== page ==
They seem almost surprised that people read serious themes into their performances. "We will have people who are thinking beyond the funny aspect," De Nieves says. "They're like, 'That must be this political thing,' and we're like, 'Uh yeah, sure, whatever.'

"Those are things we do care about," he later admits. "But we don't want to sound like we're preaching."

As much as they talk about having fun, the three members are all serious artists, both in Haribo and with other pursuits. De Nieves has performed at the Whitney and P.S.1, and his psychedelic sculptural shoes were photographed by Karl Lagerfeld and worn by Lady Gaga. Whipple has a book of line drawings out from indie publisher Printed Matter, and Stead's light- and video-based installations have been shown in galleries from London to Hudson, New York.

While other artists could falter with such diverse talents and so much room for experimentation, Haribo's work remains remarkably focused. It's not the wild themes of their shows that make them compelling so much as their commitment to their performance. In their YouTube videos De Nieves is often seen suffocating himself with a giant plastic bag or smashing mirrors on his head. "It's a form of release and experimenting with the audience and ourselves," he says.

As of now, Haribo have only two official releases: a downloadable single of their song "Hell Is Where I Die," and an EP, Vines, released on cassette. The latter comprises soundscapes with lyrics taken from De Nieves's now-defunct Vine account. Still, despite their few official releases, Haribo are serious about documentation. In addition to Stead's video collection, all their practices are recorded and preserved. This archive is more important to the band than recording and releasing music in the traditional sense, because it captures their elaborate live theatrics — and because, after five years together, they're finally working on their first album, which will incorporate some of these recordings along with new material and sampled sound collages. They're talking to the arts organization Issue Project Room, where Haribo had a residency last year, about possible funding for the album.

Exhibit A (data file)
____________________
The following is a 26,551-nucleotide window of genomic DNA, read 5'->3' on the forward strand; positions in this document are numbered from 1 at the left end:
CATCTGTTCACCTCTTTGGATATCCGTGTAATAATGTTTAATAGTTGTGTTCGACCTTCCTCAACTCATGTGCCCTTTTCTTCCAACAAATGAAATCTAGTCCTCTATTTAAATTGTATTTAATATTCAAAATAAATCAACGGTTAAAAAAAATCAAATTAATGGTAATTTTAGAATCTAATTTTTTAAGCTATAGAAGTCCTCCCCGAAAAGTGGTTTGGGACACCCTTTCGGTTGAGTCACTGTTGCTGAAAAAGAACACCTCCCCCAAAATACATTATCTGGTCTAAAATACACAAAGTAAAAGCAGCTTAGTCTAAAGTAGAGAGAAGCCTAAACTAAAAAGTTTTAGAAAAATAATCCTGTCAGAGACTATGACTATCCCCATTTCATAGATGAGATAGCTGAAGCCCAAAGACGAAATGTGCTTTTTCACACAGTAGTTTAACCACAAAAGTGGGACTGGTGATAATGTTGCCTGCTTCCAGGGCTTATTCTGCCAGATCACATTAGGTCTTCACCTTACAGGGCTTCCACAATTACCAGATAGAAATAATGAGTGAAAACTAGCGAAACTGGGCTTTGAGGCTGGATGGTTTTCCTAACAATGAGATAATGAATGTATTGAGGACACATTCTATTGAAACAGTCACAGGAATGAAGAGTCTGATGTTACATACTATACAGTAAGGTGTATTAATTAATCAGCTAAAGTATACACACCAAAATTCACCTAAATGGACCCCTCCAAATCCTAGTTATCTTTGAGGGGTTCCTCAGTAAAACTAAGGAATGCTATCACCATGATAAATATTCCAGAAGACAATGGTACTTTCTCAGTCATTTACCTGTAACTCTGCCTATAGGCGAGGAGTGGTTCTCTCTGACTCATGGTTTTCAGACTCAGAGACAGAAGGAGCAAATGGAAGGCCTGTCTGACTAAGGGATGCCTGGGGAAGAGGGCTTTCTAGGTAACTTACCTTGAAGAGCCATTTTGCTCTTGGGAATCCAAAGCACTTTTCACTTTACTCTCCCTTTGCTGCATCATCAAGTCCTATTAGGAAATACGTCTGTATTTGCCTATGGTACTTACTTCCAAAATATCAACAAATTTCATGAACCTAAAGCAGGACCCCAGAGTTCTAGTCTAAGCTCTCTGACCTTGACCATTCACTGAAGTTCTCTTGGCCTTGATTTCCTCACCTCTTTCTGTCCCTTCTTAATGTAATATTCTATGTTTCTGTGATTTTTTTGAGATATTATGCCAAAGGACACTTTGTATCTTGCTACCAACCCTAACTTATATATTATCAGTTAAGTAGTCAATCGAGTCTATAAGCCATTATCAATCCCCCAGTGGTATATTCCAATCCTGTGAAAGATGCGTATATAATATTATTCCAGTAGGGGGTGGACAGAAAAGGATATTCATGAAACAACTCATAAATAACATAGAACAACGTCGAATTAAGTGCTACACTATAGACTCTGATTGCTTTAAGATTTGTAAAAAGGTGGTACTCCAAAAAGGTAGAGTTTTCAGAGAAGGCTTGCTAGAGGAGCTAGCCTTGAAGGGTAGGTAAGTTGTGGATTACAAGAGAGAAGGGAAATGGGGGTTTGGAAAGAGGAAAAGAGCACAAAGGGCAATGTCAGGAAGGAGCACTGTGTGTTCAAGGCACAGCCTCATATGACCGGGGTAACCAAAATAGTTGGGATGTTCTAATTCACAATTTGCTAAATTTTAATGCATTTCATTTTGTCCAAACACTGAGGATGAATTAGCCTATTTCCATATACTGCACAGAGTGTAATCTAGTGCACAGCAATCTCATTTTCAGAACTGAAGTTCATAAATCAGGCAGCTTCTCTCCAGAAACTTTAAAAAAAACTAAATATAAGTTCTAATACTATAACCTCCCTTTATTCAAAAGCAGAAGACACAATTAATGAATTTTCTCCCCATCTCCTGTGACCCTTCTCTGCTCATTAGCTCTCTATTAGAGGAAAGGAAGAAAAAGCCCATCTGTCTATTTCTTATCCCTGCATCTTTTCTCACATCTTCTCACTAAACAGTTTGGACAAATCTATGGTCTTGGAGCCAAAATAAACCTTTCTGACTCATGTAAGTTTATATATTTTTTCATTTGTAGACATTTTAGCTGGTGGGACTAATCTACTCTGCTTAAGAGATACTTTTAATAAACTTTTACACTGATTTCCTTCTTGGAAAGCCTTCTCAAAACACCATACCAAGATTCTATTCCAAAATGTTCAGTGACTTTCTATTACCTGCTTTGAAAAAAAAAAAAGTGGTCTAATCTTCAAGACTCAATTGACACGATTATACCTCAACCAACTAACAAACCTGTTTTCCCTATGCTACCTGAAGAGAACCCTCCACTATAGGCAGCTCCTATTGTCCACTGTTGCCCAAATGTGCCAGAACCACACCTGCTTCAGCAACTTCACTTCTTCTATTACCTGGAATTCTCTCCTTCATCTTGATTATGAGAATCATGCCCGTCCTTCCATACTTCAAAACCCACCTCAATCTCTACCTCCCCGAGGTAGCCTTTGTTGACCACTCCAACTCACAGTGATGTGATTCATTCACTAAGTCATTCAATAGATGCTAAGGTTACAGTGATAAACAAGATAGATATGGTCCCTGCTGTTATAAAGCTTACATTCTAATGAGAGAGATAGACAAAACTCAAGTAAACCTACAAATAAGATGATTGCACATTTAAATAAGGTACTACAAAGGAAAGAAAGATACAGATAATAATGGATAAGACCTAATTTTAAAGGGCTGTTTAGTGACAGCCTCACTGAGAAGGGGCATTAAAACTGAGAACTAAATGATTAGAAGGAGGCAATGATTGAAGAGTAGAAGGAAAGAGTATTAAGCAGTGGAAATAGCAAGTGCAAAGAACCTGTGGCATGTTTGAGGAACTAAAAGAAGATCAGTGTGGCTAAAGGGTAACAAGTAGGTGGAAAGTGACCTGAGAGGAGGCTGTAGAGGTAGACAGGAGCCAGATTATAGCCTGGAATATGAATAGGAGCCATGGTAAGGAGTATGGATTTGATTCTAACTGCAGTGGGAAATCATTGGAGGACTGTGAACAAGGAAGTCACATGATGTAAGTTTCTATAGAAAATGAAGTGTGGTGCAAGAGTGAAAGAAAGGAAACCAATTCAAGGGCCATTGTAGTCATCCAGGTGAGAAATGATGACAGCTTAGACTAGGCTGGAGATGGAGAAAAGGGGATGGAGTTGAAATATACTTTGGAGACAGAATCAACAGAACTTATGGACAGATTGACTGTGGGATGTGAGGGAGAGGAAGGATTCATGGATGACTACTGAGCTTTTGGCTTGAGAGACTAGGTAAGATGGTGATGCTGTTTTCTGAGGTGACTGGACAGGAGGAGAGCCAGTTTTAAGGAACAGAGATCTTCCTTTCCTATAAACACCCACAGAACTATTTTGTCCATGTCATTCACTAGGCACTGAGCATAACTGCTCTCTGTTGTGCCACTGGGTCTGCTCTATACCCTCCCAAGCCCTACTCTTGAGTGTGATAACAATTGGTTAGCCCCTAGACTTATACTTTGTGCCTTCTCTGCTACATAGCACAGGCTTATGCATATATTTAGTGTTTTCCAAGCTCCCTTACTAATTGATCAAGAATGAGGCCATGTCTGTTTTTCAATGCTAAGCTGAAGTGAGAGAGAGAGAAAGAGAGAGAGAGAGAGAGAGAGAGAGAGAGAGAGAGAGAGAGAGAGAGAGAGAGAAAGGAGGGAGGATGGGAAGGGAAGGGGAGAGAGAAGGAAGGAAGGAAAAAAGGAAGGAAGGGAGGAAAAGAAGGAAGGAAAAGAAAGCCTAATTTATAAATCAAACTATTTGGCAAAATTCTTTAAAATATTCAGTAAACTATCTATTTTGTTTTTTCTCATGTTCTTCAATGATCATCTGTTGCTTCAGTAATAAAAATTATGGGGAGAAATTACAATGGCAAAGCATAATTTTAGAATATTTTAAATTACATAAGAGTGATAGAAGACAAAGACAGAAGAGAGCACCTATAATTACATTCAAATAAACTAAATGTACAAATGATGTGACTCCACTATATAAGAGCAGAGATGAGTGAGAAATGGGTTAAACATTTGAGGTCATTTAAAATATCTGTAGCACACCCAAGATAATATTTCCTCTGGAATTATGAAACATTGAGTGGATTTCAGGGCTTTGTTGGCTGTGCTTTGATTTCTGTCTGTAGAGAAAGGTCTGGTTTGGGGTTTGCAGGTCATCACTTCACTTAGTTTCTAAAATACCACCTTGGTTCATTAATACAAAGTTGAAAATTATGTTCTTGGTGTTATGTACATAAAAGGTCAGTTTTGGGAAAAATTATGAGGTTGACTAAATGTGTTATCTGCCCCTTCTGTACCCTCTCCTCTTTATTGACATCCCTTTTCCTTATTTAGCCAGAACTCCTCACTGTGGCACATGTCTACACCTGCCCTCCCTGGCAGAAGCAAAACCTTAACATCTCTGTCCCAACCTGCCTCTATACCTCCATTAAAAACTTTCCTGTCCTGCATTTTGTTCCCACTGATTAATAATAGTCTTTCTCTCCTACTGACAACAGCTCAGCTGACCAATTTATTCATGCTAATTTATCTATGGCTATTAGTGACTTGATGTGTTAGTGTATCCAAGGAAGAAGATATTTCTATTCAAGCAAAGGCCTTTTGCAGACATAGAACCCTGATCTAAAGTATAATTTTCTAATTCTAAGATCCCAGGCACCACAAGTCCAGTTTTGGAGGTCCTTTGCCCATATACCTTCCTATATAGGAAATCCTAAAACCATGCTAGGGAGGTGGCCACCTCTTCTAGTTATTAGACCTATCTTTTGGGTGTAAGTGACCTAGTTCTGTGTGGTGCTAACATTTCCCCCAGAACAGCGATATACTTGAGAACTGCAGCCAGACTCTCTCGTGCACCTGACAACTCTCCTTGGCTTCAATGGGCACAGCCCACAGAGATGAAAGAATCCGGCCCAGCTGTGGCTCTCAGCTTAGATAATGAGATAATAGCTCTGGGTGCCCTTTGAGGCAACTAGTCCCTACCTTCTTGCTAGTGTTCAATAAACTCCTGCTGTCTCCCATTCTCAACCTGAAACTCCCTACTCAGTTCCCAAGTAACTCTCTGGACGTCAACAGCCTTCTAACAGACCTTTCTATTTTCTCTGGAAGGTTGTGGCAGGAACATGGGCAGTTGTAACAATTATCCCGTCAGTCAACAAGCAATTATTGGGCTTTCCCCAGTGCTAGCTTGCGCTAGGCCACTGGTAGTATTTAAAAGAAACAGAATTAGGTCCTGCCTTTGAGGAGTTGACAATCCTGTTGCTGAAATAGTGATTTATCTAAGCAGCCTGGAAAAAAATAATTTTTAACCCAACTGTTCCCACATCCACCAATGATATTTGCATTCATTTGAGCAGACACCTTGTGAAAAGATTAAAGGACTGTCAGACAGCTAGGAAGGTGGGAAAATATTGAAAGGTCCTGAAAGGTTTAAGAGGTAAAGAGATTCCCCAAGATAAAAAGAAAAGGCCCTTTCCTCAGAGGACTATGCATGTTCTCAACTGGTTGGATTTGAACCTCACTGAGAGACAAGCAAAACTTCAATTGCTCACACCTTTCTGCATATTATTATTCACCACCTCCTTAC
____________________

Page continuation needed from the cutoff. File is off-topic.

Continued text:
On June 20, Haribo will play outdoors with a slew of bands to celebrate the tenth anniversary of Brooklyn D.I.Y. venue Secret Project Robot. The place is no stranger to Haribo: De Nieves has a studio at the venue, and works on the side at Happyfun Hideaway, the Bushwick bar that was opened by Secret Project Robot owner Rachel Nelson to help pay the bills for the arts space.

What will Haribo's upcoming show be about? That's a complicated question. "Our next show is possibly about kidnapping," Whipple says. "And kidnapping yourself. On social media. No, not on social media. In the media. There's going to be a murder theme. And Rockaway, the beach. Kidnapping yourself, despair," he continues, listing the words ominously. "On the beach," Stead clarifies.

It's hard to imagine that anyone beyond the three members would get what Haribo are trying to do. They insist that they are just having fun, but it's clear that they're driven to bring strange visions to life in the grandest way possible. This is what elevates them above other experimenters: Anyone can make a mess onstage, but few can give that mess meaning. Stead thinks their unified vision comes from something more basic.

"I hope [Haribo] makes people think, 'I can be in a band.' Like, all you need is friends," she says. "You don't really need anything else. Just friends that get your jokes."

Haribo play Secret Project Robot June 20. For performance information, tickets, schedule, and more, click here.